Loyola University Chicago

Department of Psychology


Dakari Quimby

Training Track: Clinical
Lab: Risk and Resilience Lab  
Advisor: Maryse Richards, Ph.D. 
Office: Coffey Hall 443
Email: dquimby@luc.edu   

Masters Thesis Title

Positive Peer Pressure among African American Youth and the Roles of Ethnic Identity and Gender

Masters Thesis Abstract

Objective: The current study examined whether peer pressure, can promote positive youth development among Black American adolescents living in high-risk neighborhoods. Method: In this study, data were collected during a three-year longitudinal study from a sample of 316 Black American adolescents (M = 11.65 years). Variables were assessed using both questionnaires and the Experience Sampling Method (ESM), a time sampling technique. Results: Findings indicated the more positive peer association youth experienced over time, the better outcomes they reported over time. Additionally, a low sense of ethnic identity appeared to account for why some youth experienced a sharper increase in outcomes as positive peer association increased.Conclusions: Future interventions should consider harnessing the ability of prosocial peers to
foster healthy development.

Masters Thesis Committee

Maryse H. Richards and Noni Gaylord-Harden, Ph.D.

Dissertation Title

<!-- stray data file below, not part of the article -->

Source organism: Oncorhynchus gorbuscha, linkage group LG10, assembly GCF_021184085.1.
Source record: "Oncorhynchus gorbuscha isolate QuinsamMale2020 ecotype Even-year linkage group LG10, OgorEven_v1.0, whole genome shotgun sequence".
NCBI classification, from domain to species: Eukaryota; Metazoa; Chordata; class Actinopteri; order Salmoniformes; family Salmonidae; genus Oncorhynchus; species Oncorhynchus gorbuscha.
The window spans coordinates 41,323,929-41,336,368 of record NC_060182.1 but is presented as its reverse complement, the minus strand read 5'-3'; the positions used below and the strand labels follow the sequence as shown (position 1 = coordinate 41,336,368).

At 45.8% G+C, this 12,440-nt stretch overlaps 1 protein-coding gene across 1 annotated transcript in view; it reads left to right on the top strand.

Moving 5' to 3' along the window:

The Experience of Mentors in a Cross-Age Peer Mentoring Program: Exploring the Helper Therapy Principle

Masters Thesis Abstract

Mentoring programs are becoming increasingly prevalent interventions for promoting positive development in youth. This success has led mentoring to become a popular option for fostering wellbeing among youth from high risk environments. Although effective when their relationships last, adult mentors have had difficulties maintaining their mentoring relationships due to other responsibilities and cultural disconnect. Due to their increased availability and the significant influence of peers among youth, older adolescents serving as cross age peer mentors have been recognized as available option to circumvent the issues of adult mentoring relationships. Cross age peer mentoring refers to an older high school aged youth serving as a mentor for a younger, middle school aged mentee. Although not as widely studied as adult mentoring, this relationship has been found to have a beneficial effect for both the mentor and mentee. The current study seeks to better illuminate this bidirectional benefit by focusing on one half of the relationship; the experience of cross age peer mentoring by mentors. Despite the established reciprocal effects, mentors have received little attention within the peer mentoring literature. This is an important untapped area of study as peer mentoring interventions have the potential to have an expansive impact affecting both older and younger youth. More information is now needed regarding the process of mentoring as it relates to mentors. The current study will examine how the helper therapy principle, a theory explaining the positive development experienced by individuals who take on a helping role, relates to mentors’ perception of the mentor-mentee bond. As the connection between mentor and mentee is considered the foundational component of a mentoring relationship that facilitates growth in key outcome areas, gaining a better understanding of the factors that contribute to or result from this bond can help interventions maximize the benefit for participating peer mentors.

Masters Thesis Committee

Maryse H. Richards